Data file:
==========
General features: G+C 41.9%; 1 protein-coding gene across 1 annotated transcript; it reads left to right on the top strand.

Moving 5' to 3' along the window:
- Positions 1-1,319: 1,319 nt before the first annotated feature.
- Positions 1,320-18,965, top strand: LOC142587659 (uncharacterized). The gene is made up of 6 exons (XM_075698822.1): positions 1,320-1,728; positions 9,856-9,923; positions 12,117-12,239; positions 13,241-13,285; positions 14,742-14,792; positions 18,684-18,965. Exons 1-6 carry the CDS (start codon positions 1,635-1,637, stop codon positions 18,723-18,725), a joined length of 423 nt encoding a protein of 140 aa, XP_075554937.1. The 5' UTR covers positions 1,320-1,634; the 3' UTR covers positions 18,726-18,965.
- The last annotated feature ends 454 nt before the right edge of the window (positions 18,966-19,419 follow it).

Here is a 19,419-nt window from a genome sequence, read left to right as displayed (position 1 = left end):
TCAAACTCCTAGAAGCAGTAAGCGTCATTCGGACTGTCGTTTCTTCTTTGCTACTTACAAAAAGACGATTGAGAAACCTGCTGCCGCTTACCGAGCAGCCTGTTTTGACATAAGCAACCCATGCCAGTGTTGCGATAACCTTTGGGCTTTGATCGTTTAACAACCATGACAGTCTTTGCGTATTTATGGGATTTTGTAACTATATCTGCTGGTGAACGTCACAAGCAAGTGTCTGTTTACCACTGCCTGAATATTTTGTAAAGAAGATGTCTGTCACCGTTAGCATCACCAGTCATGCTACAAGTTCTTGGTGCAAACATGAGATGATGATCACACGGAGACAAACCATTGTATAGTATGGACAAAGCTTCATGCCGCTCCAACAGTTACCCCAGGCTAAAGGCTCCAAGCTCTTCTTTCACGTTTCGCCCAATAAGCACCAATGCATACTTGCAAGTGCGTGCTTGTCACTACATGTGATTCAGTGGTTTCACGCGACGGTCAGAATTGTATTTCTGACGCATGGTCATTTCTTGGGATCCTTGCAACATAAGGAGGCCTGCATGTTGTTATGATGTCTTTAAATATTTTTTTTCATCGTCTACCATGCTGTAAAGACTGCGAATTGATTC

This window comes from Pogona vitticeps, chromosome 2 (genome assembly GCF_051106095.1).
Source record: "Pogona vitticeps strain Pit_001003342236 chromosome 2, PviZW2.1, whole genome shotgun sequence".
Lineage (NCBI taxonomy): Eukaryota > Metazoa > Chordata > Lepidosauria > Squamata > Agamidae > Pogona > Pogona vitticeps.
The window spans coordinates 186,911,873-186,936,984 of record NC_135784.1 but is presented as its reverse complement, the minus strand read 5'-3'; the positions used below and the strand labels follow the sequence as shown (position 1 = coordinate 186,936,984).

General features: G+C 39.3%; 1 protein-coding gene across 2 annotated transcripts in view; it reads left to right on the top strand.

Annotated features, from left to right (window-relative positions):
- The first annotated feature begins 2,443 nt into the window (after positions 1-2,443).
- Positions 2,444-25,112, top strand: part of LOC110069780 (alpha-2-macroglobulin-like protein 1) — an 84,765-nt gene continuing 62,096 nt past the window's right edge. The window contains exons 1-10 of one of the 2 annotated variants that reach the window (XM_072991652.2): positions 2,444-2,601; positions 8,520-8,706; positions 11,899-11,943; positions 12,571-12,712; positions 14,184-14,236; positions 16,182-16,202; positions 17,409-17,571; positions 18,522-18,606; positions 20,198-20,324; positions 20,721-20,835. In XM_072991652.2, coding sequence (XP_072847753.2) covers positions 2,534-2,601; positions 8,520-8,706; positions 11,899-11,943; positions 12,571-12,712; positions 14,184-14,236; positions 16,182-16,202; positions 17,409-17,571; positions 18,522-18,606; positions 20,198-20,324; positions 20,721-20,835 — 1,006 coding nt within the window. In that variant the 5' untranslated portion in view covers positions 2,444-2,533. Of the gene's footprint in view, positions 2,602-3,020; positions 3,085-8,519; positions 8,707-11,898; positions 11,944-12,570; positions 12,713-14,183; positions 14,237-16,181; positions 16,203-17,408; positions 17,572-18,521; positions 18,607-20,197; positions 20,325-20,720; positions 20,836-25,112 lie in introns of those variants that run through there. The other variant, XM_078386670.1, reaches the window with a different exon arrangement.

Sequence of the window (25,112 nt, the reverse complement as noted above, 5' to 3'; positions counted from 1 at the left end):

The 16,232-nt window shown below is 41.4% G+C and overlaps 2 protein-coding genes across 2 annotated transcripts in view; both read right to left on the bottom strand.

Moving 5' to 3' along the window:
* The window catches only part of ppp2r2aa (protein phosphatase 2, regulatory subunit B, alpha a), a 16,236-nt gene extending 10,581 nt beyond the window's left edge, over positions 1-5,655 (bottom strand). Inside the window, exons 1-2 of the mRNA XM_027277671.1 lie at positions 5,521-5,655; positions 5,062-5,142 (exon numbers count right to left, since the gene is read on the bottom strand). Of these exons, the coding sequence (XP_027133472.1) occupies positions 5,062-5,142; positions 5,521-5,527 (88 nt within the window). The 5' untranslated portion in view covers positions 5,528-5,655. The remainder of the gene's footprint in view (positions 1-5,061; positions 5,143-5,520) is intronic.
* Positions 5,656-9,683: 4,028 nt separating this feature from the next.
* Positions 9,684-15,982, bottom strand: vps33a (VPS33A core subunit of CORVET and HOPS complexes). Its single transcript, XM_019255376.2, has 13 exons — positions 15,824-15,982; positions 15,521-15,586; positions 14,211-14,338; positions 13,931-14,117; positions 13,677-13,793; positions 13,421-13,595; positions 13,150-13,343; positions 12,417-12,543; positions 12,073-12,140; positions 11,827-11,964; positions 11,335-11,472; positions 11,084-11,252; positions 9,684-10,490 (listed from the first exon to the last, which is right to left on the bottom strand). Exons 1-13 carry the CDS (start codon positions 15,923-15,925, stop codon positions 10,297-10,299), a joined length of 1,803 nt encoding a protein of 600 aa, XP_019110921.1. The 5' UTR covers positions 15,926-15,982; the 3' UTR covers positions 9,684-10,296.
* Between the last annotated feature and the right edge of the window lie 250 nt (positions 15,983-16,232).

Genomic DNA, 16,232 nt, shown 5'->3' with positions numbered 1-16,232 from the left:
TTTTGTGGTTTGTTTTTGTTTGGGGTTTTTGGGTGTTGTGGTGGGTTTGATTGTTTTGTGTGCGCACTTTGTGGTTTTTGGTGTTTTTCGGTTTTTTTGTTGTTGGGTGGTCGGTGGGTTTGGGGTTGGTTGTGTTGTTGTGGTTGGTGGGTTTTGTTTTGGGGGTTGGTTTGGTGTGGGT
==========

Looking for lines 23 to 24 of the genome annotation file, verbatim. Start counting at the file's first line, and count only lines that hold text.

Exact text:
Genomic DNA, 16,232 nt, shown 5'->3' with positions numbered 1-16,232 from the left:
TTTTGTGGTTTGTTTTTGTTTGGGGTTTTTGGGTGTTGTGGTGGGTTTGATTGTTTTGTGTGCGCACTTTGTGGTTTTTGGTGTTTTTCGGTTTTTTTGTTGTTGGGTGGTCGGTGGGTTTGGGGTTGGTTGTGTTGTTGTGGTTGGTGGGTTTTGTTTTGGGGGTTGGTTTGGTGTGGGT